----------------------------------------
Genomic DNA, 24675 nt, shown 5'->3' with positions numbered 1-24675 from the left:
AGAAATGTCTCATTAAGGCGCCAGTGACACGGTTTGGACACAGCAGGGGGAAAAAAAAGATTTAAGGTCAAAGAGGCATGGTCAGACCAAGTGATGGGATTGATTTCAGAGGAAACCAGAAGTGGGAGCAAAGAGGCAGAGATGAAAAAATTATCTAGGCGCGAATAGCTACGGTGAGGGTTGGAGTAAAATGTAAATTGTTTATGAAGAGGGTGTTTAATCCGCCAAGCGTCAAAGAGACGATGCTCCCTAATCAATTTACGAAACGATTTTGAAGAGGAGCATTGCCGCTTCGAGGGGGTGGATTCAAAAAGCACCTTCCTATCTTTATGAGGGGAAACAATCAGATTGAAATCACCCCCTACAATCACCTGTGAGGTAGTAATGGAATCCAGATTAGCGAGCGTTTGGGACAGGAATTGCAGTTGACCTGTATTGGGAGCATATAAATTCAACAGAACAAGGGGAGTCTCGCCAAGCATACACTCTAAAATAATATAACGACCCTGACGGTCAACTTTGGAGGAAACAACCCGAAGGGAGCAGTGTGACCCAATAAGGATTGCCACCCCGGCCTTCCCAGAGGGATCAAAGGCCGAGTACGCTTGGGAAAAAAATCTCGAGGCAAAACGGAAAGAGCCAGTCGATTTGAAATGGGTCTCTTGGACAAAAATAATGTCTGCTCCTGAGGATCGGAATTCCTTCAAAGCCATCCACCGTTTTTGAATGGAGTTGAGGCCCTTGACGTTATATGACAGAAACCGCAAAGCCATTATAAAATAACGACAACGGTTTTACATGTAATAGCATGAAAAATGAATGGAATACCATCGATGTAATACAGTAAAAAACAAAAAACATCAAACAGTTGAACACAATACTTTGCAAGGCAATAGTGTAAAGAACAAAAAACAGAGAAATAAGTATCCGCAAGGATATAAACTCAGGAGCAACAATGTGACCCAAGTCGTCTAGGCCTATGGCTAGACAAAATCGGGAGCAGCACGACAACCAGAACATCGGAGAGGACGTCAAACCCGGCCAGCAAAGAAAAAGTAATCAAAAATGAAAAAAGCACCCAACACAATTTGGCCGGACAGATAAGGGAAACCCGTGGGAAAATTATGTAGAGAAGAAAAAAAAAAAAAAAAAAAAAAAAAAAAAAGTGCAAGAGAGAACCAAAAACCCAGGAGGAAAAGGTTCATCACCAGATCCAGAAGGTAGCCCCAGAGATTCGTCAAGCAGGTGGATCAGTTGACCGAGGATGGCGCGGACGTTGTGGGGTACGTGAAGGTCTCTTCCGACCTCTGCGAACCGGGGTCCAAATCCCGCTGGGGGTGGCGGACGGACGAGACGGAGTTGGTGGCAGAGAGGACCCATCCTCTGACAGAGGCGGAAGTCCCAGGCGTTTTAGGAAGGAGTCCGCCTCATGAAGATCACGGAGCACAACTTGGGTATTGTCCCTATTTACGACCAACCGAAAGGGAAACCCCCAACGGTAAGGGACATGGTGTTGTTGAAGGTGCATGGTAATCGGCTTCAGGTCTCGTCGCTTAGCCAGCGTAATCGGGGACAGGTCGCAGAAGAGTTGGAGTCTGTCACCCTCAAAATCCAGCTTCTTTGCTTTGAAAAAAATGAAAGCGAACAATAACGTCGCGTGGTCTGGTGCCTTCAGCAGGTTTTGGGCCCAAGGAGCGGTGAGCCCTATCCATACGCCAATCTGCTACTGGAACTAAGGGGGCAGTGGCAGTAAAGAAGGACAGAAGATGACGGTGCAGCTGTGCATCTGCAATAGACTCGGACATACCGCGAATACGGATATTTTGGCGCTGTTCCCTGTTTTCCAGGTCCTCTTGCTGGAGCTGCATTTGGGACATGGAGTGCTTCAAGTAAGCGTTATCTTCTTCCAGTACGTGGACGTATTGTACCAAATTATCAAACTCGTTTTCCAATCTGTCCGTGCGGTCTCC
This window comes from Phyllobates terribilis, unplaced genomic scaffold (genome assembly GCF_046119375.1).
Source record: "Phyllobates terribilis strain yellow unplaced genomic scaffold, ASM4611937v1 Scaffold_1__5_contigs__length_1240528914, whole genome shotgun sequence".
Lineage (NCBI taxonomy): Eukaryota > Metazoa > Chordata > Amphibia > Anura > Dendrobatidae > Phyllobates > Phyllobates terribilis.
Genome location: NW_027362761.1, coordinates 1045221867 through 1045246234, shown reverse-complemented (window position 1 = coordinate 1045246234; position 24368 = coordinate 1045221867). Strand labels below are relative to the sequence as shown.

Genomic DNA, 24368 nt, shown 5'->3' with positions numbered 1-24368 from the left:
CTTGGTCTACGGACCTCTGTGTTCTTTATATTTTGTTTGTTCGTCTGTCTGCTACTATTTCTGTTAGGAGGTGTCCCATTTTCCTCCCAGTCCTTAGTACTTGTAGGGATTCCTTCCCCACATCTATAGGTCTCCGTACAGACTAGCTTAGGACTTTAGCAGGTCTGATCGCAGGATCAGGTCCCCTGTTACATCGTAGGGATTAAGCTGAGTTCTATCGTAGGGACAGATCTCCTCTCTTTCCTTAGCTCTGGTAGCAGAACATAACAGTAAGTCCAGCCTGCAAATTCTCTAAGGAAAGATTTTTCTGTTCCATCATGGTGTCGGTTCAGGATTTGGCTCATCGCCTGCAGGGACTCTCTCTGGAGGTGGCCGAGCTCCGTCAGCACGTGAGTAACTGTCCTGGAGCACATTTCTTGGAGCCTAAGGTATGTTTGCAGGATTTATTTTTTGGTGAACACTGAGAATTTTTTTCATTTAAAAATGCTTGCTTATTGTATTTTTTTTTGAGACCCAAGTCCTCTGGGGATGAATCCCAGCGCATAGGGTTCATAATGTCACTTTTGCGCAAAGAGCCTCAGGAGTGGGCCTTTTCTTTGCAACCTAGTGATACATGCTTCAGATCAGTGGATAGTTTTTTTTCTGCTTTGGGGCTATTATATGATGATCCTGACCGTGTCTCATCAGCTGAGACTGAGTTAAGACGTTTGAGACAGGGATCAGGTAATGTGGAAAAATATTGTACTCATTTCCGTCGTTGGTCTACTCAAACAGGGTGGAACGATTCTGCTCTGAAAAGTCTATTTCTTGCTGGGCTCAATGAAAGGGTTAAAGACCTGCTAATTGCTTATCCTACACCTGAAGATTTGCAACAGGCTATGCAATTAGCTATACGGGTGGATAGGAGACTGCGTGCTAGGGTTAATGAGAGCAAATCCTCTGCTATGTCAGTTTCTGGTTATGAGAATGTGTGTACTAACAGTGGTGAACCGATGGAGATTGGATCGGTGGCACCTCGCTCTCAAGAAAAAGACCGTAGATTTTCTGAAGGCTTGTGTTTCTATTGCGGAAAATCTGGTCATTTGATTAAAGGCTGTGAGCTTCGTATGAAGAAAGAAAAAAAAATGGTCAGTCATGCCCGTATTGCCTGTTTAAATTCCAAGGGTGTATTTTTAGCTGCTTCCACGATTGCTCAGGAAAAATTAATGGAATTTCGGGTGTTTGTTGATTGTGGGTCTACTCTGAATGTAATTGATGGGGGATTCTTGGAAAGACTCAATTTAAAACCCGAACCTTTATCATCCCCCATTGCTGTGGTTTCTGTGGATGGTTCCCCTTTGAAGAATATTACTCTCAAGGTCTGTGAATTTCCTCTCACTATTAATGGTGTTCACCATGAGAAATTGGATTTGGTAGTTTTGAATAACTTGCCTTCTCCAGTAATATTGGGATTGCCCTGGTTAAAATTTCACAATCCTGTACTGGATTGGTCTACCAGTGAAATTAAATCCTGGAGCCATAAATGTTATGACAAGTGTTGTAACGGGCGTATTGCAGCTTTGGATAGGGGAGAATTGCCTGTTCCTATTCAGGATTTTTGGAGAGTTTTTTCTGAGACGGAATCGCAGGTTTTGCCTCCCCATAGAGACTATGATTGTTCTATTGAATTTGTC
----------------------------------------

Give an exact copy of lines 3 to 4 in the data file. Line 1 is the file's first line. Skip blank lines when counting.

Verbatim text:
This window comes from Phyllobates terribilis, unplaced genomic scaffold (genome assembly GCF_046119375.1).
Source record: "Phyllobates terribilis strain yellow unplaced genomic scaffold, ASM4611937v1 Scaffold_1__5_contigs__length_1240528914, whole genome shotgun sequence".